Pitchers and Their Zones, 2008-2012

All that pitch-framing research is exciting, because it’s new, it supports an age-old idea, it seems to be meaningful, and it allows us to better capture the idea of a catcher’s real value. I’d say that was a true analytical breakthrough. One issue, though — however minor — is that not all pitchers are identical, and pitch-framing results can’t be taken to be 100% the responsibility of the catcher in question. It stands to reason it’s a lot more complicated than that, and it stands to reason there are pitchers who might be easier or more difficult to frame than others. You can probably think of a few off the top of your head. I think consensus is that Livan Hernandez has been relying on framers since about a month after he debuted.

What I’m not going to do here is identify the pitchers who are easiest and most difficult to frame. What I am going to do here is take a small step in that direction, by analyzing PITCHf/x data between 2008-2012. Instead of looking at this from a catcher’s perspective, we can look at this from a pitcher’s perspective, throwing to a number of different catchers on possibly a number of different teams. Not everything will average out, and in fact not everything will come even close to averaging out, but I’ll let the hard part of the work fall to someone smarter and more capable.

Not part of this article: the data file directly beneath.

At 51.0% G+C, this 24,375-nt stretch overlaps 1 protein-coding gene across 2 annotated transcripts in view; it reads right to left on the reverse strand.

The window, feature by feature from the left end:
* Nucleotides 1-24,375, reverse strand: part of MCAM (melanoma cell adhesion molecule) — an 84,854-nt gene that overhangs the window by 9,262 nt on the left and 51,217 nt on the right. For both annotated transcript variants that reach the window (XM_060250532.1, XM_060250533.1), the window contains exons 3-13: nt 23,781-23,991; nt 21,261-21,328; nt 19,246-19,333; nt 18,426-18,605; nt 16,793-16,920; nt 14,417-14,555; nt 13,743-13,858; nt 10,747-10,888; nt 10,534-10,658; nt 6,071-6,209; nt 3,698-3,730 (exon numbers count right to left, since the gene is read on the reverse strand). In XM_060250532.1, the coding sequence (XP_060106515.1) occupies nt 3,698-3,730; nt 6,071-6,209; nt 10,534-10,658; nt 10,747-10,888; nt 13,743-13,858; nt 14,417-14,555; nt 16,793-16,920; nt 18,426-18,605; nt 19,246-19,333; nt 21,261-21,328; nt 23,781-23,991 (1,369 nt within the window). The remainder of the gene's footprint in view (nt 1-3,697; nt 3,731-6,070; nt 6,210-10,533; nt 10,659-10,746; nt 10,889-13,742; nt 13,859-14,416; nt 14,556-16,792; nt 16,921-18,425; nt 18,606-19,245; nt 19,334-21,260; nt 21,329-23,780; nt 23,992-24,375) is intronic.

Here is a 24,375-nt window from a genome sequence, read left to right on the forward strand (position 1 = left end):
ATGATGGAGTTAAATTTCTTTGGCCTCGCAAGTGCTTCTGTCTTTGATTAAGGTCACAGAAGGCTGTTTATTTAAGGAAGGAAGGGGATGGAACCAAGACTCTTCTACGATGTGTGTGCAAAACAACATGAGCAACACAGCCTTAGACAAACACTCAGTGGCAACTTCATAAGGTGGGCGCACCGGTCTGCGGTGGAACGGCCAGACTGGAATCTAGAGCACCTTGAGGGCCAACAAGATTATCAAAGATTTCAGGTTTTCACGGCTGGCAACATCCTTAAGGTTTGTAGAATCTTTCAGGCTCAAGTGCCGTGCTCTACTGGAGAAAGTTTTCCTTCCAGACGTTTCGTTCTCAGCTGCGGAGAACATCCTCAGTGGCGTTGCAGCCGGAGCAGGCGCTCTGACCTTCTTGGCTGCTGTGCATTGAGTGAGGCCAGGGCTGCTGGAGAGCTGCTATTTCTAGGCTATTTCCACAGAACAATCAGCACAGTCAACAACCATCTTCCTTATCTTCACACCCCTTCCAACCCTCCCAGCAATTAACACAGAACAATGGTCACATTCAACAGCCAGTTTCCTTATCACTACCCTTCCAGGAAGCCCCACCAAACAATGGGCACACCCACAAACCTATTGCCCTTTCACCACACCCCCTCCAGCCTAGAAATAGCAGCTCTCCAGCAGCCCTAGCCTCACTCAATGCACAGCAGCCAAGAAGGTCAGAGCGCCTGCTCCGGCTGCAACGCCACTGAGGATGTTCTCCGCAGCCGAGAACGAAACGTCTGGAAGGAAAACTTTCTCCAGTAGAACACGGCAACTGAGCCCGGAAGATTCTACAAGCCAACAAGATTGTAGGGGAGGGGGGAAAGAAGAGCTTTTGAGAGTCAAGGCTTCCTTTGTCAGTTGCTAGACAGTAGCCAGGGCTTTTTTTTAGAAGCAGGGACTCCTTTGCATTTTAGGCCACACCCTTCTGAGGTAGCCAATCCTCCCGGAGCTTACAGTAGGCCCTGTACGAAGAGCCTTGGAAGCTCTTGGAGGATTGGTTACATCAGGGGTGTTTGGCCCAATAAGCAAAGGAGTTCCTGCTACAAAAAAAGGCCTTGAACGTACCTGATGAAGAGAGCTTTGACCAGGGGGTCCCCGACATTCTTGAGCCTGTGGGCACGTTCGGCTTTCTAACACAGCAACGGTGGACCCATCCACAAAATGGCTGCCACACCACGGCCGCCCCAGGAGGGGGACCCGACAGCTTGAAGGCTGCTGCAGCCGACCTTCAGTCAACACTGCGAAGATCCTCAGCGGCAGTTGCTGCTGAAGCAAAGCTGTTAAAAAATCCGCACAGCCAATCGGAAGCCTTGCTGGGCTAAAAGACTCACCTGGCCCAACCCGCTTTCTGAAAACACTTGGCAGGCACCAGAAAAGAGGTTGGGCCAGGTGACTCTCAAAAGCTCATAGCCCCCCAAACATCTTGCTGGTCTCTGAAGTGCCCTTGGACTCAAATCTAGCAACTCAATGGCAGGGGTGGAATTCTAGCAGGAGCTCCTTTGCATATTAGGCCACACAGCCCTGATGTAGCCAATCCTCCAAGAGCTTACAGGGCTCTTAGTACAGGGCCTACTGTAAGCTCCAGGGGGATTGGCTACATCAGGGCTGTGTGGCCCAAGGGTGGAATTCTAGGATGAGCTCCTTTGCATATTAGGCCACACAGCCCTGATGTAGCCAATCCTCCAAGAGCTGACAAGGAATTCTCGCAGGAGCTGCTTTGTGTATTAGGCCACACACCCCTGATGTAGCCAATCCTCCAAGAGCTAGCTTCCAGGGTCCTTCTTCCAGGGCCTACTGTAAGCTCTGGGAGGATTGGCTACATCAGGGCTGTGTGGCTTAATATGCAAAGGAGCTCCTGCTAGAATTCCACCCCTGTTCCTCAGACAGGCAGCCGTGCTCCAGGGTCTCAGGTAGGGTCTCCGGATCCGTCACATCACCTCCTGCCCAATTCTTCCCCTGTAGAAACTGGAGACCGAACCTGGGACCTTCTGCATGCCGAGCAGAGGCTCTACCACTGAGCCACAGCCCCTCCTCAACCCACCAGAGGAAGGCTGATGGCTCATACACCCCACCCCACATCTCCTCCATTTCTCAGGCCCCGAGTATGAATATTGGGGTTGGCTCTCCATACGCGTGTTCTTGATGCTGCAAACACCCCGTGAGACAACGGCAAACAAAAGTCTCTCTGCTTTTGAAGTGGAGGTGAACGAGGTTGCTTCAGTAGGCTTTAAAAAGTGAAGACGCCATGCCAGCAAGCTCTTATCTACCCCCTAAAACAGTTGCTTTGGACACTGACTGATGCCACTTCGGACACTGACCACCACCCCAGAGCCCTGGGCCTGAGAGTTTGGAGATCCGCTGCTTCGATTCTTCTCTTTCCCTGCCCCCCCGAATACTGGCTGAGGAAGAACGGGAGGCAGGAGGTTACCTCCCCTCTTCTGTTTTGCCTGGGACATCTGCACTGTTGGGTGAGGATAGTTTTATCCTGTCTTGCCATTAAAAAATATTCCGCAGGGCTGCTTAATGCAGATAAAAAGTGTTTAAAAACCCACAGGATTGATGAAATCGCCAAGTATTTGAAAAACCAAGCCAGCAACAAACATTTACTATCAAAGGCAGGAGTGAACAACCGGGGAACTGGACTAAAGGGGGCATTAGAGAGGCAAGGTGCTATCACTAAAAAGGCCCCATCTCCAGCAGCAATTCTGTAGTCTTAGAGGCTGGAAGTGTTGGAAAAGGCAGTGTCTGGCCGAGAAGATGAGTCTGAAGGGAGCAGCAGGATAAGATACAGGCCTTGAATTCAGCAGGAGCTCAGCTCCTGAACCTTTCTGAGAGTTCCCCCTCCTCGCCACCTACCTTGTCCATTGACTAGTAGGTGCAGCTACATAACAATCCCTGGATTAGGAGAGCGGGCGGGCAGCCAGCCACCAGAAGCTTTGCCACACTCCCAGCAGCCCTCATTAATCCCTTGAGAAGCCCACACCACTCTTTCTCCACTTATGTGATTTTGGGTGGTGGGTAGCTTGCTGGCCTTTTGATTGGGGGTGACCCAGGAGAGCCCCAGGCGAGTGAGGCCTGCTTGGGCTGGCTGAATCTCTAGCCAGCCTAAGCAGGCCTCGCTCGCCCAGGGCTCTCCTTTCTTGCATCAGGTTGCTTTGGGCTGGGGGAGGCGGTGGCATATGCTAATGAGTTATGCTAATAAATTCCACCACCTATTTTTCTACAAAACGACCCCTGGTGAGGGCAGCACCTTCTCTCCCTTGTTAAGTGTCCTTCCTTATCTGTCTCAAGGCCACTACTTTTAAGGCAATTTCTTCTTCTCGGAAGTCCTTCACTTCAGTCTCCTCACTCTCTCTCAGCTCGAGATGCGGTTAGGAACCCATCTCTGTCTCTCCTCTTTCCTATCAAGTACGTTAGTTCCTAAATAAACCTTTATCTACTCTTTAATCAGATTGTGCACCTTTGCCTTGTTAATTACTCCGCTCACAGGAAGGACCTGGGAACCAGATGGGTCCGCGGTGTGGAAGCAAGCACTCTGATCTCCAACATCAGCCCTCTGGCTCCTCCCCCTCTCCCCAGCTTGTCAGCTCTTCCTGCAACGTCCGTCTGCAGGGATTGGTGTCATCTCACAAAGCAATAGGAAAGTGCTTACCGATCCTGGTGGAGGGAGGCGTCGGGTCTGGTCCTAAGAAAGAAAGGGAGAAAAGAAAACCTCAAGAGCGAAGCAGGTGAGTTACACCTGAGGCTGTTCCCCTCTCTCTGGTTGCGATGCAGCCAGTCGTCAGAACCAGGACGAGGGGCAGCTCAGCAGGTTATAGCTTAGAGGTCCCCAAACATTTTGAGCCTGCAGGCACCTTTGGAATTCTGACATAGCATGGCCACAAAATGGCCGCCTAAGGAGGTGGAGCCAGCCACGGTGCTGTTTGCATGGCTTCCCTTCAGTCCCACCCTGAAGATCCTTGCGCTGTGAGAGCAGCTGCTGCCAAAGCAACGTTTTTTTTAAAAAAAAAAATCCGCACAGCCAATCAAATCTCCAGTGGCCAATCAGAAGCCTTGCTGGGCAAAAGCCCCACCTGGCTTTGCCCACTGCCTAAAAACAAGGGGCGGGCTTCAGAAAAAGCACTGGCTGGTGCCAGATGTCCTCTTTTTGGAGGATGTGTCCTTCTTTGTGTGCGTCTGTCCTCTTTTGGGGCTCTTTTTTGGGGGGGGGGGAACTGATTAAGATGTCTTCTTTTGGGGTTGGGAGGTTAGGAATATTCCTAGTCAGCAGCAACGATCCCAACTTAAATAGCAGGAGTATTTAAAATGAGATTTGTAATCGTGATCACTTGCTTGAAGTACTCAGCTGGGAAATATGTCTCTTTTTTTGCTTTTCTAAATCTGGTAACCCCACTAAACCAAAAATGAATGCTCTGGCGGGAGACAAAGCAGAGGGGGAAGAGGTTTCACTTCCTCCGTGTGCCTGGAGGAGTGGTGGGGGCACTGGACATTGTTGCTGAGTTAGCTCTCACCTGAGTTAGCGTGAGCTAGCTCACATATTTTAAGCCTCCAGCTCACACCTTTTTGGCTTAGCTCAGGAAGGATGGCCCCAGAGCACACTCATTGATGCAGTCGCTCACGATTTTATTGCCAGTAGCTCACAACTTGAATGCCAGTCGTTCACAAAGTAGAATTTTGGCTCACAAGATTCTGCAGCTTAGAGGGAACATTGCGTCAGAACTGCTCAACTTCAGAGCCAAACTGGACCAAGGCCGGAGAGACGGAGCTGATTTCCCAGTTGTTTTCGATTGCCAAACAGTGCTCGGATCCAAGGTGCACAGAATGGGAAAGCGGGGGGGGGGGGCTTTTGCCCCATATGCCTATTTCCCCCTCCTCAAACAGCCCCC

As I’ve alluded to a number of times, using stats readily available on FanGraphs, it’s simple to calculate an “expected strike rate”. You’re offered a total number of pitches, and a total number of strikes. You’re offered zone rate, and out-of-zone swing rate. It’s all easy, and then once you have expected strikes, you can compare that to actual strikes, in the hopes of seeing something. Every time, you will see something. Sometimes you might see something more surprising.

Zone rate is based on PITCHf/x data, and we have near-complete PITCHf/x data going back to 2008. What you’re going to see below are tables of data, showing pitchers and their differences between strikes and expected strikes per 1,000 called pitches. I looked at starters who threw at least 400 innings between 2008-2012, and relievers who threw at least 200 innings. A positive number means more strikes than expected strikes; a negative number means the very opposite of that. Interestingly, starters averaged a Diff/1000 of -18, while relievers averaged a Diff/1000 of -21. That is, based on PITCHf/x plate-discipline data, there haven’t been enough called strikes, at least over the last five years. So understand when you look at these tables that the league average is not zero.

It’s also interesting to note that the average has gotten closer to zero two years in a row, for both starters and relievers. For starters since 2010, the average has moved from -22 to -15 to -7, while for relievers, it’s moved from -25 to -19 to -11. This could mean nothing. This could indicate a change in the PITCHf/x plate-discipline data calculations. This could indicate greater receiving around the league. Or this could indicate a trend toward better umpire accuracy. We have no choice but to wait on further data.